A new report from the Council on Foreign Relations says the United States should pay closer attention to Turkey, a country crucial to U.S. strategic interests. The report lists a number of key issues that the authors say should be addressed.
Relations between the United States and Turkey hit a low point in 2003 when Ankara refused to host U.S. troops for the invasion of neighboring Iraq.
The new Council on Foreign Relations report is titled Generating Momentum for a New Era in U.S.-Turkey Relations. Its co-author, Steven Cook, says the thorniest issue between Washington and Ankara is the Kurdish-governed area in northern Iraq. He notes that Turkey would like more U.S. help against the outlawed Kurdistan Workers Party, or PKK, which is believed to have forces hiding out in the Kurdish areas of Iraq.
"Essentially, the governments of the United States and Turkey are at loggerheads on issue. There are a series of things that the Turks would like the United States to do. For example, take on the PKK directly through military action or provide the Turkish military with actionable intelligence, so that it can do so itself," he said.
The United States has consistently maintained that there should be no separate Kurdish state and has listed the PKK on its list of terror groups. Kurdish nationalist sentiment is strong in Turkey, which is home to an estimated 12 million Kurds.
Cook said Washington could play a role in helping to resolve tensions between Turks and Kurds by organizing a three-way dialogue that would include the United States, Turkey and the government of Iraq, with legitimate representatives of the Iraqi Kurdish community.
"...in order to get everybody's positions out on the table and discuss, over a course of time, a continuous discussion, over what types of solutions can be developed on a variety of questions, but most importantly, on the PKK. These have to do, ideas related to an extradition treaty between Iraq and Turkey, the possibility of amnesty for some PKK fighters and others," he said.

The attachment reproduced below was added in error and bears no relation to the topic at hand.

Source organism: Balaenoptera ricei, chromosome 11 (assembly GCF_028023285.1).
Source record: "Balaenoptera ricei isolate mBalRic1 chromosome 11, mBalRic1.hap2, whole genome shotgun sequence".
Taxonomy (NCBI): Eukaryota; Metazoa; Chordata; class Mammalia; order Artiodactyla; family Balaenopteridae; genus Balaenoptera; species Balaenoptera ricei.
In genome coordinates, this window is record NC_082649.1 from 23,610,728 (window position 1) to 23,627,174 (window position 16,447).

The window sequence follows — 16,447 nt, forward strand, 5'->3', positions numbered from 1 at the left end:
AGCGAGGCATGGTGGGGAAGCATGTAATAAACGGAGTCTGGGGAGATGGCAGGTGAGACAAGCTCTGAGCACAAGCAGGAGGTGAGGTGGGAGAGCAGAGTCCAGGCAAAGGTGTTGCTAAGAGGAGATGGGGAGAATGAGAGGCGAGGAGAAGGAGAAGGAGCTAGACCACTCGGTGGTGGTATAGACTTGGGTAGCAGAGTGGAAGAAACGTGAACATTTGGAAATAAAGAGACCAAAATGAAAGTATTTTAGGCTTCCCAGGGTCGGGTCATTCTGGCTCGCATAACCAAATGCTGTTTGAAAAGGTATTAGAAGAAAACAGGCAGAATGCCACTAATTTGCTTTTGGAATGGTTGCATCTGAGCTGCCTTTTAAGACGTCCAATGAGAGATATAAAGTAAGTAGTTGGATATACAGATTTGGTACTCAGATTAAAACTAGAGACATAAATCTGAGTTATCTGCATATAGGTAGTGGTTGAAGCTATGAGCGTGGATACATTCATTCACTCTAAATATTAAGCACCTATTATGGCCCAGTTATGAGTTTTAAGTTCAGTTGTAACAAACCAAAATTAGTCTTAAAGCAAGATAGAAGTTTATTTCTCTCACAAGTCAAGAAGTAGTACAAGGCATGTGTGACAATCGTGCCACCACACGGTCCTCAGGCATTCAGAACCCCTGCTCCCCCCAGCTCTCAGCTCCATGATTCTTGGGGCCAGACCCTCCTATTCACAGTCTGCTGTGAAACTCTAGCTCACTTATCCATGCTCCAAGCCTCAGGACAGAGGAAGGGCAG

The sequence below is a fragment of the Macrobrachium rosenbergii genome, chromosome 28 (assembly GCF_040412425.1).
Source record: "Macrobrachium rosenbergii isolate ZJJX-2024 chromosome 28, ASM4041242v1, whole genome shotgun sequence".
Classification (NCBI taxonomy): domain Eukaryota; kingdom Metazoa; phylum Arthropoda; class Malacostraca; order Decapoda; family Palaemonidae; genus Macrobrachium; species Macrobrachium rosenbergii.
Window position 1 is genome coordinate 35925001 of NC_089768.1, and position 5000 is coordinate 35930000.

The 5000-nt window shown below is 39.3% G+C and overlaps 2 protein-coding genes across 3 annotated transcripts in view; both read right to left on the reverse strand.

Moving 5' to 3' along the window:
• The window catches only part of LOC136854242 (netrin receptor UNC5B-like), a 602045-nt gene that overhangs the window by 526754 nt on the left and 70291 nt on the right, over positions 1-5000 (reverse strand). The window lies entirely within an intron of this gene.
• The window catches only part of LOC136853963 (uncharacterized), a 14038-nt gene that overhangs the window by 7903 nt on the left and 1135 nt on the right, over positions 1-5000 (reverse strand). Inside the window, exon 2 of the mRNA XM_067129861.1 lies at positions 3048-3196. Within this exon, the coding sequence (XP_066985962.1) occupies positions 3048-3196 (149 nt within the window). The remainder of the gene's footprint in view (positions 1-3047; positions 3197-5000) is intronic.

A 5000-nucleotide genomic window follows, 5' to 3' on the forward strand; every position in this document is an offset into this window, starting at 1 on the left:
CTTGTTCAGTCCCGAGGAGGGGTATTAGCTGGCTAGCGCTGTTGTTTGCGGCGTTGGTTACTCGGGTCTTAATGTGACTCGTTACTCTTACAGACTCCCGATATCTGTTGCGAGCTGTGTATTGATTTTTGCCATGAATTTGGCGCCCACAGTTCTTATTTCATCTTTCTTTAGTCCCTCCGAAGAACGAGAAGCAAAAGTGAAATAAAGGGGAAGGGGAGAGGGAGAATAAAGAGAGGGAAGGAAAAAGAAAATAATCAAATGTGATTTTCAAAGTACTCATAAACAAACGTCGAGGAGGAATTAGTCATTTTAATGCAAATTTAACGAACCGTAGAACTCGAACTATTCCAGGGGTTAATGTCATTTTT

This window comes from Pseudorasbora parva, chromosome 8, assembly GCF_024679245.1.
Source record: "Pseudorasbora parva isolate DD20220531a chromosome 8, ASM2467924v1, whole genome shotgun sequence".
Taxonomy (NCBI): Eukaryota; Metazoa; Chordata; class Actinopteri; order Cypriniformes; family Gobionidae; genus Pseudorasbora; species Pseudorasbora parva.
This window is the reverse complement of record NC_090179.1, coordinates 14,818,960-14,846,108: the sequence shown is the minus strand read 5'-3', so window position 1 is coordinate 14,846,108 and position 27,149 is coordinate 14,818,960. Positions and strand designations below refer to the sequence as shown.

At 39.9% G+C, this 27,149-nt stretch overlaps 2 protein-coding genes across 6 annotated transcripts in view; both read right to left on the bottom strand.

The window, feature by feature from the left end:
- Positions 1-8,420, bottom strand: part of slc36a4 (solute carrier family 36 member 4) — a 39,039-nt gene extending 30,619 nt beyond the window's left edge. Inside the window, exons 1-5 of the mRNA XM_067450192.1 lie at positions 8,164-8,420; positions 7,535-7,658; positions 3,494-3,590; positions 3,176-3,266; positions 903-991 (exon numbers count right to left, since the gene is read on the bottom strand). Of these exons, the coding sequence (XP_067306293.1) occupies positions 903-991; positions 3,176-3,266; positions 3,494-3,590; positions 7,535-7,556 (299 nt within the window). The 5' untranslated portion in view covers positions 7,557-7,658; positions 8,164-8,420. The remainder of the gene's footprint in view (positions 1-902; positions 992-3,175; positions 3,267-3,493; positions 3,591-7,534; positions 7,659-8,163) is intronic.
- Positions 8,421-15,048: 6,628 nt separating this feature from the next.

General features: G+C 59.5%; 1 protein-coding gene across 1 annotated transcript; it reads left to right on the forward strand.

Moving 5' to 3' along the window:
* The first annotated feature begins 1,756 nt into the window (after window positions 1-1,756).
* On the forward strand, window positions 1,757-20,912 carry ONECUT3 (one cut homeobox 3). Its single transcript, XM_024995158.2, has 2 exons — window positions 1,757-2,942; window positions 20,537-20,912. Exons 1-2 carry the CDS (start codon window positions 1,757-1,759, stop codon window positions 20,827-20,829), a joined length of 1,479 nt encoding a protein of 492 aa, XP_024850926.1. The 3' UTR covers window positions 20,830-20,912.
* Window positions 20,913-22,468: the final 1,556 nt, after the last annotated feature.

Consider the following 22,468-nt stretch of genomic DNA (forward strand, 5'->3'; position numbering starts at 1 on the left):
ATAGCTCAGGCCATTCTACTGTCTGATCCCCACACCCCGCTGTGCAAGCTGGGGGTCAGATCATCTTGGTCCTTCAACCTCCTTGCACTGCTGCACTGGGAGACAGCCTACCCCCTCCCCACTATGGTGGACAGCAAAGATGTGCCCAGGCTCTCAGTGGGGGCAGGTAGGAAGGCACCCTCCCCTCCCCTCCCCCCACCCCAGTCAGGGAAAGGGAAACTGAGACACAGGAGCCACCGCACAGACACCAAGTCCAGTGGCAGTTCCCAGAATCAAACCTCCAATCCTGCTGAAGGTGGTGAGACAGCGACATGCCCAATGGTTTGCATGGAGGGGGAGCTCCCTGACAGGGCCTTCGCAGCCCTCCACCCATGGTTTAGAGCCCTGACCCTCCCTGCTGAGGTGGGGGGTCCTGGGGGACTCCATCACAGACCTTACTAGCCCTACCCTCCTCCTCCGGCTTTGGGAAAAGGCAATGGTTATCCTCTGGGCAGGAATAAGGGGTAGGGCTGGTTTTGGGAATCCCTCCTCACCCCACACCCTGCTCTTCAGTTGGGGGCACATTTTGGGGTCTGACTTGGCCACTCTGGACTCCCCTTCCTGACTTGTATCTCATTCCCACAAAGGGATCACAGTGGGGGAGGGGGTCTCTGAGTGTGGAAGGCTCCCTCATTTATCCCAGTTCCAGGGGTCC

Though Washington has been pressing Europe on the issue for years, the report calls on the U.S. to take an even more active role in supporting Turkey's application to join the European Union. Co-author Elizabeth Sherwood-Randall says she believes the issue is urgent.
"If you look at Turkish public opinion data, there is growing discomfort with the commitment to join the EU, because the message coming from so many EU capitals is negative, regarding Turkey. Meanwhile, Turkey is undertaking major reforms to accommodate all of the EU requirements. Many of these reforms are very good for Turkey, but some of them are very hard for Turkey. So, here I think we really need to see progress in the next year, not stretched out over 10," he said.
She said in order to be effectively persuasive, the United States also needs to, in her words, rebuild its relationships with key European countries.
On U.S.-Turkey ties, the report emphasized the importance of strengthening both military to military relations and expanding cultural exchanges. These are among the issues that are likely to be on the agenda when Turkish Foreign Minister Abdullah Gul visits the United States next month.